Artificial intelligence is booming.
Tools like ChatGPT are getting more capable at an impressive rate as companies race to plug them into new areas of the economy.
But the burgeoning demand for AI computing power faces a big constraint: the graphics processing units, or GPUs, needed to train and deploy these models.
These specialized, costly GPUs are almost entirely made by one company — Nvidia — at one manufacturer in Taiwan, according to Chris Miller, a professor of history at Tufts University and author of “Chip War: The Fight for the World’s Most Critical Technology.”
Marketplace’s Meghan McCarty Carino spoke with Miller about the potential shortage of chips to fuel the AI boom.
The following is an edited transcript of their conversation.
Chris Miller: The chip industry overall is facing a slowdown — as the economy slows, people are buying fewer smartphones, companies are spending less money updating their data centers. But for the specific types of chips that are used for AI, there’s actually a boom and some shortages that are already becoming visible. And it seems like the demand for these types of chips is only set to grow.
Meghan McCarty Carino: And what about the risk? As you know, we have seen in many other cases of technology of having the supply chain for this be so concentrated.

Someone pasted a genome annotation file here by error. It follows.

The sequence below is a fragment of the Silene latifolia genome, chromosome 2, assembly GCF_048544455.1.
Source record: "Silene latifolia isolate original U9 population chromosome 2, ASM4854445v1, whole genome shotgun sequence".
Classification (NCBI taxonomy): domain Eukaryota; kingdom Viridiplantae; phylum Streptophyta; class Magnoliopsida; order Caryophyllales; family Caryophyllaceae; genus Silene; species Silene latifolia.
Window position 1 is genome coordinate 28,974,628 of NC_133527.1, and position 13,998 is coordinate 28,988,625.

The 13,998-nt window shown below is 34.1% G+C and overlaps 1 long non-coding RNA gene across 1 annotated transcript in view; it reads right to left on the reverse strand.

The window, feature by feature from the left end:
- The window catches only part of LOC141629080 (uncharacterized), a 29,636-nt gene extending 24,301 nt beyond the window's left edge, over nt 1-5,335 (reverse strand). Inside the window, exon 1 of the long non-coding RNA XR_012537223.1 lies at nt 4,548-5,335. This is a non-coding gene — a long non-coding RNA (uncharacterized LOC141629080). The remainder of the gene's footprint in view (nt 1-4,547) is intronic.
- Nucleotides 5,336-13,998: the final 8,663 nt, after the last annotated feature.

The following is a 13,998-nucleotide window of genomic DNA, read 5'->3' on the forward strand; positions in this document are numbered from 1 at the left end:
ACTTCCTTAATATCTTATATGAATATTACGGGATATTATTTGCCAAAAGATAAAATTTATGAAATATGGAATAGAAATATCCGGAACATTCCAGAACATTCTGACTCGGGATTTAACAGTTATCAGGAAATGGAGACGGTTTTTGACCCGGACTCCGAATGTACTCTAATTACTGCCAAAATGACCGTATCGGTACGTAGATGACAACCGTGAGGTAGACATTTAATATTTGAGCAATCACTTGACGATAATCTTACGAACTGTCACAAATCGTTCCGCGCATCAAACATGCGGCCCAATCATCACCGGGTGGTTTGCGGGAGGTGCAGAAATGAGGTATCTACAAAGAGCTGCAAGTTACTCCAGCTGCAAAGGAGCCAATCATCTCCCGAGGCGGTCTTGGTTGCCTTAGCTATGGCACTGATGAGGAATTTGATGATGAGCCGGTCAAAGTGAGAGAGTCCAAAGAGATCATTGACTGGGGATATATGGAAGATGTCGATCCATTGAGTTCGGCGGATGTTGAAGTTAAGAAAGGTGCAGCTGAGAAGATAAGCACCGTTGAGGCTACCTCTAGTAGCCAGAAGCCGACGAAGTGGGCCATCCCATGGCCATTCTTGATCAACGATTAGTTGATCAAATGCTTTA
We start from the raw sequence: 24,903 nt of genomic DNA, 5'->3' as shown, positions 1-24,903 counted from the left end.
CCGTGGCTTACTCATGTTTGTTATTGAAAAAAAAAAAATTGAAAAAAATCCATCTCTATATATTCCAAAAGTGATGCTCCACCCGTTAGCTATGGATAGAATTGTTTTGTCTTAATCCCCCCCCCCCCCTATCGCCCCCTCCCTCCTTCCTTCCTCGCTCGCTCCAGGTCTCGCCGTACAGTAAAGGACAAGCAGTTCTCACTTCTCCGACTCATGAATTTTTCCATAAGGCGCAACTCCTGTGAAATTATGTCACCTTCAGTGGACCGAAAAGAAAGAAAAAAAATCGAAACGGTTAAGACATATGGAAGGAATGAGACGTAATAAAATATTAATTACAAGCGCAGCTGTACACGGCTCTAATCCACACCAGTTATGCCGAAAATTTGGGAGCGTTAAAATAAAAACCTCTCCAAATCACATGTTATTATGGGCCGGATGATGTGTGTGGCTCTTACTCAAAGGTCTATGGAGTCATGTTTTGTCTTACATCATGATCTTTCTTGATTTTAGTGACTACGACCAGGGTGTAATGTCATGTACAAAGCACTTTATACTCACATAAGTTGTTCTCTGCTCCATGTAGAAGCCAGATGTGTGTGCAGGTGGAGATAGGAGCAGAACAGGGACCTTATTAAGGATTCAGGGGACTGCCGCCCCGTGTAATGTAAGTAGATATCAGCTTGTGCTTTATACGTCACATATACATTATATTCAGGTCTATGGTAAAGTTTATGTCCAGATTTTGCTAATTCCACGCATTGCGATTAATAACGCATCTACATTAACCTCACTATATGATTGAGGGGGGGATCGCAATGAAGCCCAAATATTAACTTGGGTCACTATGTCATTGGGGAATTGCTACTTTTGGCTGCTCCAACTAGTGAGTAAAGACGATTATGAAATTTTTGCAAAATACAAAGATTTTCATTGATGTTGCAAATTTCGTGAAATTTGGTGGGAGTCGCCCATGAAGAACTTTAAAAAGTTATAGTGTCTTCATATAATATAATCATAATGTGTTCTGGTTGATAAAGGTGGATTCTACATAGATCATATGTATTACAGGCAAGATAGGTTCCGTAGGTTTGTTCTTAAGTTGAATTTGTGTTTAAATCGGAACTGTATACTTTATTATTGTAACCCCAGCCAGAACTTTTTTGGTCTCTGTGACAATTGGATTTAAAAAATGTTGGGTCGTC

Miller: Well, it certainly is a risk. But there aren’t that many other options for most firms in the short run. The number of designers and producers of GPUs is quite limited. And not all GPUs are the same. They have different technical specifications, and so if you’re used to using one type, it’s not necessarily very easy to switch to a different type.
McCarty Carino: What about the CHIPS [and Science] Act and these hundreds of billions of dollars in funding going to increase development and production for chips domestically? Could that help here?
Miller: Well, most of the CHIPS act funding is not going to be for a specific type of chip. I think we’re likely to see CHIPS act funding being deployed to facilities that can manufacture GPUs and other types of chips that are used in generative AI, but I don’t think we’re going to see either the government or any of the firms that are applying for funding necessarily focus on generative AI as a primary use case because the reality is that we need lots of different types of chips. And this is one high-profile example. But across the economy, there are many different demands for more capacity for chipmaking.
McCarty Carino: What are some of the challenges when it comes to transitioning to more domestic manufacturing of these types of semiconductors?
Miller: Well, the types of chips that are used to train AI systems, including these advanced GPUs, are generally produced using some of the most cutting-edge manufacturing processes that exist. And there are just a couple of companies in the world that have the requisite capability to make these chips. And so there’s just a couple of companies that we’re focusing on, [specifically] their decisions about where to build new facilities. And they’re making their decisions based partly on cost dynamics, they’re looking at incentives, at tax policy, workforce dynamics. Can they hire all the workers that they need? And there’s really intense competition between leading companies in this segment of the industry in the U.S. and Taiwan and [South] Korea for talent, but also for support from governments. And that’s why the U.S. is having to try hard to attract chipmaking investment in the United States.